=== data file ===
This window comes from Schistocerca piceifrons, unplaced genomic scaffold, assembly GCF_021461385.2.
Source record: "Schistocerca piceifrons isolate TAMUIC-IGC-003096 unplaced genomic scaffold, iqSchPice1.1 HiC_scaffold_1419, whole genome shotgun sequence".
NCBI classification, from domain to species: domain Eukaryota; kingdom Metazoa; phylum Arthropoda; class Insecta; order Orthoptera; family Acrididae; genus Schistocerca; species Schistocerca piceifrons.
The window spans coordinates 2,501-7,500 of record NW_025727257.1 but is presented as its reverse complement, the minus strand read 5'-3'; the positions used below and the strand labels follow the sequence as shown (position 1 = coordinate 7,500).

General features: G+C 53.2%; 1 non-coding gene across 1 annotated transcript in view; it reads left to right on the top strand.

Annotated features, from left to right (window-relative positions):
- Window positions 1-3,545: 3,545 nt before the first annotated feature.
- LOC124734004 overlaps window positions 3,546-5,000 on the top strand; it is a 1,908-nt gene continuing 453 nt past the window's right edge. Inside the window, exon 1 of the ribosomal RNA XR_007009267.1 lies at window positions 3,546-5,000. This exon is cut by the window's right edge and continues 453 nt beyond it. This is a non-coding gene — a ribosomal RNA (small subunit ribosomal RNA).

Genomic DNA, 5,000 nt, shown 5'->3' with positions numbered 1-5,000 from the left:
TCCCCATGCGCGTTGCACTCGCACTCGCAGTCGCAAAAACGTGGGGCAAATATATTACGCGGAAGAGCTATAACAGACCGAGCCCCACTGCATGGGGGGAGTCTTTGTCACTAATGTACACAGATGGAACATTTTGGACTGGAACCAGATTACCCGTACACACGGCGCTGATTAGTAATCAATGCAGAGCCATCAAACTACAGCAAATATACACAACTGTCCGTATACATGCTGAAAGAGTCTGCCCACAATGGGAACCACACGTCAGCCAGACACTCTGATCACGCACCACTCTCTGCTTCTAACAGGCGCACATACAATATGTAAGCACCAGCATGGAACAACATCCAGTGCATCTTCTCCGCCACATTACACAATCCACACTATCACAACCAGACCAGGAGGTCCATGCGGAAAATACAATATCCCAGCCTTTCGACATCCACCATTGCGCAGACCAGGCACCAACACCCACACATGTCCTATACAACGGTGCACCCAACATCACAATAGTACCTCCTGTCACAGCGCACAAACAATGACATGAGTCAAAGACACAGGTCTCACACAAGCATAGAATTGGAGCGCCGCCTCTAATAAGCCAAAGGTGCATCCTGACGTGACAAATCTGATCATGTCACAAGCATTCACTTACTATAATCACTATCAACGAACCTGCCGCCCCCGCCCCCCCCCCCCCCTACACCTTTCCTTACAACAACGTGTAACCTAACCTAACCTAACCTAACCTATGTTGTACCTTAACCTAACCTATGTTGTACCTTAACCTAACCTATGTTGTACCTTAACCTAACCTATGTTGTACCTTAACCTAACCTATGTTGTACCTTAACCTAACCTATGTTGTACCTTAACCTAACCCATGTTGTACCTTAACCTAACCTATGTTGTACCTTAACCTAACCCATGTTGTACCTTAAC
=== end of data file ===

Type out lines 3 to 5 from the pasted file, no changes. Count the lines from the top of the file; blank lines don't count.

NCBI classification, from domain to species: domain Eukaryota; kingdom Metazoa; phylum Arthropoda; class Insecta; order Orthoptera; family Acrididae; genus Schistocerca; species Schistocerca piceifrons.
The window spans coordinates 2,501-7,500 of record NW_025727257.1 but is presented as its reverse complement, the minus strand read 5'-3'; the positions used below and the strand labels follow the sequence as shown (position 1 = coordinate 7,500).

General features: G+C 53.2%; 1 non-coding gene across 1 annotated transcript in view; it reads left to right on the top strand.